Wednesday, September 8, 2010
The right-wingers and the corporate media go to great efforts to try to convince the left that we are a weak and powerless minority. But, anyone who pays attention knows that right-wing policies are only supported by about 20-25% of the population. There's the core of Limbaugh listeners and Palin partisans, but they aren't anywhere near a majority.
What's the majority in America? That's why I wanted to bring back this data published in Yes! Magazine in August 2008.
The majority of Americans are far to the left of the pro-war, pro-corporate, conservative Democratic Party. Far to the left. And, after accomplishing only a few of these tasks that a great majority of Americans supported in 2008, the Democrats are now scratching their heads wondering why their popularity is dropping and why they might lose these midterm elections. Read these poll numbers, and you'll understand why Obama's pro-war, pro-wall street policies are not popular.
67% Favor public works projects to create jobs.
55% Favor expanding unemployment benefits.
73% Say corporations don’t pay a fair share of taxes.
76% Support tax cuts for lower- and middle-income people.
71% Say unions help their members; 53% say unions help the economy in general.
80% Support increasing the federal minimum wage.
59% Favor guaranteeing two weeks or more of paid vacation.
75% Want to limit rate increases on adjustable-rate mortgages.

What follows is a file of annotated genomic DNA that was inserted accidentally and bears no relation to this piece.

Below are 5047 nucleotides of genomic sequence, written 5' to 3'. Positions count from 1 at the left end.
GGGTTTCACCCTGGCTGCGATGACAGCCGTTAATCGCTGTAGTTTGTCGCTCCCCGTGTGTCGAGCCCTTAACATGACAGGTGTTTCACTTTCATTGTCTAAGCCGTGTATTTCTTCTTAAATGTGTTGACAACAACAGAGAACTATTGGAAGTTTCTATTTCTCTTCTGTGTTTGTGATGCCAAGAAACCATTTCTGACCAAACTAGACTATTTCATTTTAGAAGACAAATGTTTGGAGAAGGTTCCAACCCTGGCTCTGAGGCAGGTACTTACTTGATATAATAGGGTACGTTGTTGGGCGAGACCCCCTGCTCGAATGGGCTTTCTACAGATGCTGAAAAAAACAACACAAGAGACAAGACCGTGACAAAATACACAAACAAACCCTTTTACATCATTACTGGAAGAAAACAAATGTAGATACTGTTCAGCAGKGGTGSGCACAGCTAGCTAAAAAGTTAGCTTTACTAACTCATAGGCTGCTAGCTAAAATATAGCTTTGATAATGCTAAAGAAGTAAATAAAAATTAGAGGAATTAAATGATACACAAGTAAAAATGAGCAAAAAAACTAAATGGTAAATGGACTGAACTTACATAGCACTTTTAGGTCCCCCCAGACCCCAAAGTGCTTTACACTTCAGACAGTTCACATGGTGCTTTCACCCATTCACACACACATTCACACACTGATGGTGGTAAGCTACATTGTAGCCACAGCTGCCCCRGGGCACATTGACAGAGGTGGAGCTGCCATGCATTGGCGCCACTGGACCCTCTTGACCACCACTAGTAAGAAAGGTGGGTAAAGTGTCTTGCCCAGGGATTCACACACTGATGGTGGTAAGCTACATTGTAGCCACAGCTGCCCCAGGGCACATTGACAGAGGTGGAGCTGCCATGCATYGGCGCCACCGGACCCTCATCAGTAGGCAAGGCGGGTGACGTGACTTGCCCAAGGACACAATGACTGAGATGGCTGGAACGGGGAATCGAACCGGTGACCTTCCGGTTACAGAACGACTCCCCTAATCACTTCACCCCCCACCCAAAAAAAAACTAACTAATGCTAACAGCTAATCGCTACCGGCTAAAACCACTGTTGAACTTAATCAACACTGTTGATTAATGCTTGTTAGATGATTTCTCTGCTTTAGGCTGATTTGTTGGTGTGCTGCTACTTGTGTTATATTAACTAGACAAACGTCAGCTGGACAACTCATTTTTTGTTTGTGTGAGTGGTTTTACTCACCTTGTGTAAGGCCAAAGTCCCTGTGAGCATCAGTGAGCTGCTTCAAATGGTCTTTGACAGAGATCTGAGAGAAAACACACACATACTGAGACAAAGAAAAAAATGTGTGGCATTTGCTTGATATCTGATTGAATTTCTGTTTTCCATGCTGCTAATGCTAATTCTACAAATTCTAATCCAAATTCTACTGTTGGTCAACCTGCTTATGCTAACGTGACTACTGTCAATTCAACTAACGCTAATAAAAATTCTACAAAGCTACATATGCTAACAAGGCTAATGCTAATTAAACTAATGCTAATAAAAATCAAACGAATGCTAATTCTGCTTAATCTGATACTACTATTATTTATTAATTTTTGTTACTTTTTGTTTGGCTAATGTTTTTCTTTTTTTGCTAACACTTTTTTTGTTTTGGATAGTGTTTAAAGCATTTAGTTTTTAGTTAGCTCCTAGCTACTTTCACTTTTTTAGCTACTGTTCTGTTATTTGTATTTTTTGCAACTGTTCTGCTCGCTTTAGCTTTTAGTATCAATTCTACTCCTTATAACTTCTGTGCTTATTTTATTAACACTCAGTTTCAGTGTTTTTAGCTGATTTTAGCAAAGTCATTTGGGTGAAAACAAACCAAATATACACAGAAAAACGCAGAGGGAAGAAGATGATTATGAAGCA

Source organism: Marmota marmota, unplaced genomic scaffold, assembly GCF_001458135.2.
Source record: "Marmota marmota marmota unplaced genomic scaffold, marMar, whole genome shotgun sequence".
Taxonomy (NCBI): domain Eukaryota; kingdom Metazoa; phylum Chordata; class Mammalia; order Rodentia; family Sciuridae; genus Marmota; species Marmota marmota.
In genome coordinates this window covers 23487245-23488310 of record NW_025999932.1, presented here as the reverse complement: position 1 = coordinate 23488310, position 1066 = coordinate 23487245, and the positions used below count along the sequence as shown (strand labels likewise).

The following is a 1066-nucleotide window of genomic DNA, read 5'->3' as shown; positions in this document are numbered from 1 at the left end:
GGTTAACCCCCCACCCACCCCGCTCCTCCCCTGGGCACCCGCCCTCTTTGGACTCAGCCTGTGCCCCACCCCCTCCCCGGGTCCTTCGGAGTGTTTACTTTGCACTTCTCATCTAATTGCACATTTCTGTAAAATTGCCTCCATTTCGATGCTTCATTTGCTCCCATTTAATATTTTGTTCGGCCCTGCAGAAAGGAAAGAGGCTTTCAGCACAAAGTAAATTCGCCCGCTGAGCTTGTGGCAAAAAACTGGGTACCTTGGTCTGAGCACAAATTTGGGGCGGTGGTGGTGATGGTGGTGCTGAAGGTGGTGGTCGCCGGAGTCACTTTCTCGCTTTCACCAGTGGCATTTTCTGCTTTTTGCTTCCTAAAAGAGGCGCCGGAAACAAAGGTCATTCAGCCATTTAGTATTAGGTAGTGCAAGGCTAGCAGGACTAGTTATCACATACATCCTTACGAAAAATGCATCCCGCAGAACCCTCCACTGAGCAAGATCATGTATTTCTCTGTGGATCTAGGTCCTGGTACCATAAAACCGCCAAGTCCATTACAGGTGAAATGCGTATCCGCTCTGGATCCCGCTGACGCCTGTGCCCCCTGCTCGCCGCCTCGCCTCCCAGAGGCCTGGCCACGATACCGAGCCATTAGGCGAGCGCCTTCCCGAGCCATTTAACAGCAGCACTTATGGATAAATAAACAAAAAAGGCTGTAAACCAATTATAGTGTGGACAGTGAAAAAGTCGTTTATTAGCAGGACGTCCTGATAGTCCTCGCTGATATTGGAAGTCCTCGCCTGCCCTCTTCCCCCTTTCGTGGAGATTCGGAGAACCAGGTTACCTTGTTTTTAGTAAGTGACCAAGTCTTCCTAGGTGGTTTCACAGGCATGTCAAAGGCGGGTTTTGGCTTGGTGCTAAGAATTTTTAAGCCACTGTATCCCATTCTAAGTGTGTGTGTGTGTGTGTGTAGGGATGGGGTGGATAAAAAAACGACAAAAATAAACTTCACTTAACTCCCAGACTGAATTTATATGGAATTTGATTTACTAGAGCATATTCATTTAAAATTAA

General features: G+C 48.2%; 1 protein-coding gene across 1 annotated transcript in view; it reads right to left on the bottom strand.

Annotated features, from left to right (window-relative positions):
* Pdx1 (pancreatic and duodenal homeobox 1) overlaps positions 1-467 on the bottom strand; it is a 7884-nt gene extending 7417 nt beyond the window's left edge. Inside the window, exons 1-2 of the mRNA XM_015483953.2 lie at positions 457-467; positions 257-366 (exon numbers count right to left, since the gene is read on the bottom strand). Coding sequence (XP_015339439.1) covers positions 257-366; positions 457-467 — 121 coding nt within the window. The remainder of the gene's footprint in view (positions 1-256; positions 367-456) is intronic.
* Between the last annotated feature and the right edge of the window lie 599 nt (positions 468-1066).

64% Are not confident that life for our children’s generation will be better than it has been for us.
65% Believe same-sex couples should be allowed to marry or form civil unions.
70% Support restoring habeas corpus rights for detainees at Guantanamo.
58% Believe a court warrant should be required to listen to the telephone calls of people in the U.S.
59% Would like the next president to do more to protect civil liberties.
68% Believe the president should not act alone to fight terrorism without the checks and balances of the courts or Congress.
79% Favor mandatory controls on greenhouse gas emissions.
76% Believe that oil is running out
and a major effort is needed to replace it.
90% Favor higher auto fuel efficiency standards.
75% Favor clean electricity, even with higher rates.
72% Support more funding for mass transit.
73% Believe our health care system is in crisis or has “major problems.”
64% Believe the government should provide national health insurance coverage for all Americans, even if it would raise taxes.
55% Favor one health insurance program covering all Americans, administered by the government, and paid for by taxpayers.
69% Believe the government should make it easier to buy prescription drugs from other countries.
81% Oppose torture and support following the Geneva Conventions.
76% Say the U.S. should not play the role of global police.
79% Say the U.N. should be strengthened.
73% Favor abolishing nuclear weapons, with verification. 80% favor banning weapons in space.
85% Say that the U.S. should not initiate military action without support from allies.
63% Want U.S. forces home from Iraq within a year.
47% Favor using diplomacy with Iran. 7% favor military action.
57% Say going to war in Iraq was the wrong decision.
67% Believe we should use diplomatic and economic means to fight terrorism, rather than the military.
86% Say big companies have too much power.
74% Favor voluntary public financing of campaigns.
66% Believe intentional acts are likely to cause significant voting machines errors.
80% Say ex-felons should have their voting rights restored.
65% Believe attacking social problems is a better cure for crime than more law enforcement.
87% Support rehabilitation rather than a “punishment-only” system.
81% Say job training is “very important” for reintegrating people leaving prison. 79% say drug treatment is very important.
56% Believe NAFTA should be renegotiated.
64% Believe that on the whole, immigration is good for the country.